St. Clair County nudged its way up the state ranking of healthiest counties after years of being declared on life support, according to a national report.
The county is now ranked 88th overall out of the 102 counties in Illinois, a jump from 94th last year, according to the fourth annual report from University of Wisconsin's Population Health Institute and the Robert Wood Johnson Foundation.
The report examines a host of factors to determine the rankings, ranging from health care access, teen birth rates, poverty, education levels and even the density of liquor stores in a county.
While St. Clair's ranking has improved, neighboring Madison County has dropped 75th to 83rd. St. Clair County is the lowest ranked county in the metro-east, while Clinton County is ranked the healthiest at 15th.
Communities can use the health rankings to look at specific drivers of health and outcomes, and make plans and take action to improve health, according to Elissa Bassler, of the Illinois Public Health Institute, a nonprofit group that promotes partnerships to work on health issues such as obesity and physical education in schools.
St. Clair County Director of Community Health Mark Peters said the rankings bump follows a concerted effort by the county health department, schools and organizations to improve the health of residents.
Unhealthy habits, such as smoking, excessive drinking and sexually transmitted infections, placed the county second worst in the state in 2011 in terms of unhealthy behavior. Since then, St. Clair County's health behavior ranking improved to 90th in 2012 and dropped slightly to 93rd this year.
"It wasn't a total shock to us, but nobody wants to be ranked close to dead last," Peters said. "We decided, though, that at least we're not dead yet so let's move forward. We have been able to see in subsequent years ... some progress."
Peters said it was hard to tell whether county-spearheaded programs have spurred the rankings improvement but notes he has seen "tremendous momentum" from partners for the effort, such as churches starting community gardens or walking clubs.
This summer the county will also begin turning federally assisted housing units into smoke-free buildings in Belleville and Centreville, Peters said. The residents share the same ventilation system meaning second-hand smoke can currently enter neighboring units. About 60 percent of the public housing residents favored the change, according to a county survey.
The plan is part of a multi-pronged approach to improving community health and is paid for through a $1.1 million federal grant. The grant also will provide money to create safe routes for kids to walk or bike to school, and help schools develop comprehensive wellness policies.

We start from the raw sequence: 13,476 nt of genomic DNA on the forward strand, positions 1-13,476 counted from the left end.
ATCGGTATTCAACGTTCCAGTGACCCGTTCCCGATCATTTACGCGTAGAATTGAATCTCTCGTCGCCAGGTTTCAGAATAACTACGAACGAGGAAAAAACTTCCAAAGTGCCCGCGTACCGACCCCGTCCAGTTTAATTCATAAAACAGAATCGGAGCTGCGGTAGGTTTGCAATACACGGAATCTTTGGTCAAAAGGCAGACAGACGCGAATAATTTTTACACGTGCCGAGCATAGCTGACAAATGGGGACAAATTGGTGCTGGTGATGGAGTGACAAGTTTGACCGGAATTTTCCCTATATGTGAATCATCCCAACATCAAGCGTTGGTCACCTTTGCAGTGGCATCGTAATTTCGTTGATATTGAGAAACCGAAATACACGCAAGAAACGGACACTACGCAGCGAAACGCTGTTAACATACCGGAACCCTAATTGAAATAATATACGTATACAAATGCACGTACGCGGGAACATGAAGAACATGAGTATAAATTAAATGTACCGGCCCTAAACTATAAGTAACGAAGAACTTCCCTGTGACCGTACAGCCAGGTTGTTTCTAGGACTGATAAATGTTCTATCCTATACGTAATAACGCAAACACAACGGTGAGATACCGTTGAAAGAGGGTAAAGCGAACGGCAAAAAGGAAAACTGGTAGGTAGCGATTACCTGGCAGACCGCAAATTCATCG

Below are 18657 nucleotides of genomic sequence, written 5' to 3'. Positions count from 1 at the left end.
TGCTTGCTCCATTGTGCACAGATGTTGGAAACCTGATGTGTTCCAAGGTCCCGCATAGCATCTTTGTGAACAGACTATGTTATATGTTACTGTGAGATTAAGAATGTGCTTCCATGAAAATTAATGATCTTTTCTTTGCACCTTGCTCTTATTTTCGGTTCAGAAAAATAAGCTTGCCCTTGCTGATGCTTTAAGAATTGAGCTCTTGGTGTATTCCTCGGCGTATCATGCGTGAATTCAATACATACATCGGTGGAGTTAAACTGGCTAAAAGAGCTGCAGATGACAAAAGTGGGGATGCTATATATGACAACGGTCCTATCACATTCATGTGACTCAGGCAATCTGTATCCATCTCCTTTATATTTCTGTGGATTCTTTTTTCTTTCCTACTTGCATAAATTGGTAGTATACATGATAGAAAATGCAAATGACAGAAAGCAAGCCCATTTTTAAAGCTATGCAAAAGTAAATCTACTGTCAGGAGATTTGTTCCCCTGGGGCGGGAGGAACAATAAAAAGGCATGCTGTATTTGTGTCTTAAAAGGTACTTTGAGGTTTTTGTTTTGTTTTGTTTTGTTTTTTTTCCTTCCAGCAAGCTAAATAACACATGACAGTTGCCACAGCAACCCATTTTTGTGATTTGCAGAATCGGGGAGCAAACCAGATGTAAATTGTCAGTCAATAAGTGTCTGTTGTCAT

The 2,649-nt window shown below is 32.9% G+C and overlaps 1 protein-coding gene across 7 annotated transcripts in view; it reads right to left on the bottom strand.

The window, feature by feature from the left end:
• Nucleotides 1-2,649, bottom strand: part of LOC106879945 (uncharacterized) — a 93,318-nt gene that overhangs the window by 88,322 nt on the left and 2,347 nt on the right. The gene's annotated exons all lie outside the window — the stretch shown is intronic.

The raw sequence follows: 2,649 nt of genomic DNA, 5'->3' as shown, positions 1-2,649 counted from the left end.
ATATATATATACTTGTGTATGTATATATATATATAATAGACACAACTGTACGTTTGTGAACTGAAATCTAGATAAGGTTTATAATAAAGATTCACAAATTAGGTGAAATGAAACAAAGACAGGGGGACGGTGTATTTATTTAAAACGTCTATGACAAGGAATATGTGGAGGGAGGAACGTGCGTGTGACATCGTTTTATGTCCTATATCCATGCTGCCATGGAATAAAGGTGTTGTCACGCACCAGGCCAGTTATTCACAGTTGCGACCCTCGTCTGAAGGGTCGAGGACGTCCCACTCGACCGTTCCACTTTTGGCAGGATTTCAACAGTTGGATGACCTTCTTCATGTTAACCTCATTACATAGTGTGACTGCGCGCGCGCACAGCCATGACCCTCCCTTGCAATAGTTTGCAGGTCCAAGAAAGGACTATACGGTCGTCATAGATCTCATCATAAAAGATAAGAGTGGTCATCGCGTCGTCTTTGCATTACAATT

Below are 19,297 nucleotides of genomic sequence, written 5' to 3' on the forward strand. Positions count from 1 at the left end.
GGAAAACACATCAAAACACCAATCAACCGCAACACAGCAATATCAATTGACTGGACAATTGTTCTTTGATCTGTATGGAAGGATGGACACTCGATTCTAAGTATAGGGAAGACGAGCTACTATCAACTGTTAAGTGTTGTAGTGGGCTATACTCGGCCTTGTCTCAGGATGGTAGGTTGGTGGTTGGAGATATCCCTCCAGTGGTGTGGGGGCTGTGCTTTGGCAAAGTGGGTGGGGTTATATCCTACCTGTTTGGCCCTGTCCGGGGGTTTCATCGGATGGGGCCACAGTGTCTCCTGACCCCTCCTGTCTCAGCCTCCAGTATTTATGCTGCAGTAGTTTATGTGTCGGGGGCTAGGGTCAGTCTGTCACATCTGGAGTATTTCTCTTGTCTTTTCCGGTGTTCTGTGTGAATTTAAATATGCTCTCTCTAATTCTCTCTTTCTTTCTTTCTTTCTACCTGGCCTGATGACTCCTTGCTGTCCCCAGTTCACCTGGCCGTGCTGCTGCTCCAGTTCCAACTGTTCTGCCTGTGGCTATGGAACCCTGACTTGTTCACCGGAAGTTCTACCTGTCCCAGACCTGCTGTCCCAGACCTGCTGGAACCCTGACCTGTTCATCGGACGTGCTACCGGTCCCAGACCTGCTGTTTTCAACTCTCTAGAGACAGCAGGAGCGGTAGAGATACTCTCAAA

St. Clair County's ranking is partially weighed down by a category judging social and economic factors. The county ranked 98th when comparing children living in poverty, violent crime rates, unemployment and similar factors.
Nationally, the report shows unhealthy counties have higher rates of childhood poverty compared to healthy counties. The child poverty rate is 31 percent in St. Clair County and 20 percent in Madison County. The state's overall child poverty rate is 21 percent.
A growing amount of research shows a person's hometown can greatly affect their health, Peters said.
"They have been able to show depending on where you live can be a pretty good indicator of how long you will live," Peters said. "You can go 10 miles away in one county and see the lifespan change anywhere from 10 to 20 years just because an impoverished community has less access to care, less access to quality food or activities."
The five least healthy counties are all in southern Illinois: Alexander, Gallatin, Edwards, Franklin and Pulaski. The five healthiest counties in Illinois are Douglas, Jo Daviess, Woodford, Mercer and Henry counties.
Clinton 17 15
Monroe 13 21
Randolph 35 43
Bond 70 62
Madison 75 83
St. Clair 94 88
Source: University of Wisconsin's Population Health Institute and the Robert Wood Johnson Foundation.
The Associated Press contributed to this article. Contact reporter Daniel Kelley at firstname.lastname@example.org or 618-239-2501. County health rankings